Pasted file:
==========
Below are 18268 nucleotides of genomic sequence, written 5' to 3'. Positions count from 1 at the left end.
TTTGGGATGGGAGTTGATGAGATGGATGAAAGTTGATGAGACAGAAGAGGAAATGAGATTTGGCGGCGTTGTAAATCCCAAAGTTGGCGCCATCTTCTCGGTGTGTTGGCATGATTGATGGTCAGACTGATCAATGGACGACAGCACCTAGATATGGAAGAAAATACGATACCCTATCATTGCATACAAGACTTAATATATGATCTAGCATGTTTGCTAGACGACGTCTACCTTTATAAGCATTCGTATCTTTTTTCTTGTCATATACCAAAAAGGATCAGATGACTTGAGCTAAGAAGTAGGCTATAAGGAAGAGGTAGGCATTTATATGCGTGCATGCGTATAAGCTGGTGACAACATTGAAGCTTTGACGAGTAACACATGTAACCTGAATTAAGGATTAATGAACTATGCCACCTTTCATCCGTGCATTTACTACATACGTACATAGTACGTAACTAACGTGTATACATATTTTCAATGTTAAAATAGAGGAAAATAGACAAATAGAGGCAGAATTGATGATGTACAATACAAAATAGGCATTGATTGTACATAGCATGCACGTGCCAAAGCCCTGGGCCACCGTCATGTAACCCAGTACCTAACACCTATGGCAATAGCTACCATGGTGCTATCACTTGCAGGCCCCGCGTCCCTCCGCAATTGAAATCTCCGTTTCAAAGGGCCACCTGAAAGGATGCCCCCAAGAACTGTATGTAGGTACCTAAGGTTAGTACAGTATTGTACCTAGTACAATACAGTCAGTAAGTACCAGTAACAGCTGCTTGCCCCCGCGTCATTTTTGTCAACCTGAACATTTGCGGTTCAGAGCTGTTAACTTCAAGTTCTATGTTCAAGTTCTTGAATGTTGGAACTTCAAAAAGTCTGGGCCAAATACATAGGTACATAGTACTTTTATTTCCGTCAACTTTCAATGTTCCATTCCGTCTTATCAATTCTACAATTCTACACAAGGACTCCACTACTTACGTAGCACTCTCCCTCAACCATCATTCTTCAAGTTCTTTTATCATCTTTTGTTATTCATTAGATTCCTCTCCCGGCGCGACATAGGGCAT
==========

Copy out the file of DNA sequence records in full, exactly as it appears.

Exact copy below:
Below are 18268 nucleotides of genomic sequence, written 5' to 3'. Positions count from 1 at the left end.
TTTGGGATGGGAGTTGATGAGATGGATGAAAGTTGATGAGACAGAAGAGGAAATGAGATTTGGCGGCGTTGTAAATCCCAAAGTTGGCGCCATCTTCTCGGTGTGTTGGCATGATTGATGGTCAGACTGATCAATGGACGACAGCACCTAGATATGGAAGAAAATACGATACCCTATCATTGCATACAAGACTTAATATATGATCTAGCATGTTTGCTAGACGACGTCTACCTTTATAAGCATTCGTATCTTTTTTCTTGTCATATACCAAAAAGGATCAGATGACTTGAGCTAAGAAGTAGGCTATAAGGAAGAGGTAGGCATTTATATGCGTGCATGCGTATAAGCTGGTGACAACATTGAAGCTTTGACGAGTAACACATGTAACCTGAATTAAGGATTAATGAACTATGCCACCTTTCATCCGTGCATTTACTACATACGTACATAGTACGTAACTAACGTGTATACATATTTTCAATGTTAAAATAGAGGAAAATAGACAAATAGAGGCAGAATTGATGATGTACAATACAAAATAGGCATTGATTGTACATAGCATGCACGTGCCAAAGCCCTGGGCCACCGTCATGTAACCCAGTACCTAACACCTATGGCAATAGCTACCATGGTGCTATCACTTGCAGGCCCCGCGTCCCTCCGCAATTGAAATCTCCGTTTCAAAGGGCCACCTGAAAGGATGCCCCCAAGAACTGTATGTAGGTACCTAAGGTTAGTACAGTATTGTACCTAGTACAATACAGTCAGTAAGTACCAGTAACAGCTGCTTGCCCCCGCGTCATTTTTGTCAACCTGAACATTTGCGGTTCAGAGCTGTTAACTTCAAGTTCTATGTTCAAGTTCTTGAATGTTGGAACTTCAAAAAGTCTGGGCCAAATACATAGGTACATAGTACTTTTATTTCCGTCAACTTTCAATGTTCCATTCCGTCTTATCAATTCTACAATTCTACACAAGGACTCCACTACTTACGTAGCACTCTCCCTCAACCATCATTCTTCAAGTTCTTTTATCATCTTTTGTTATTCATTAGATTCCTCTCCCGGCGCGACATAGGGCAT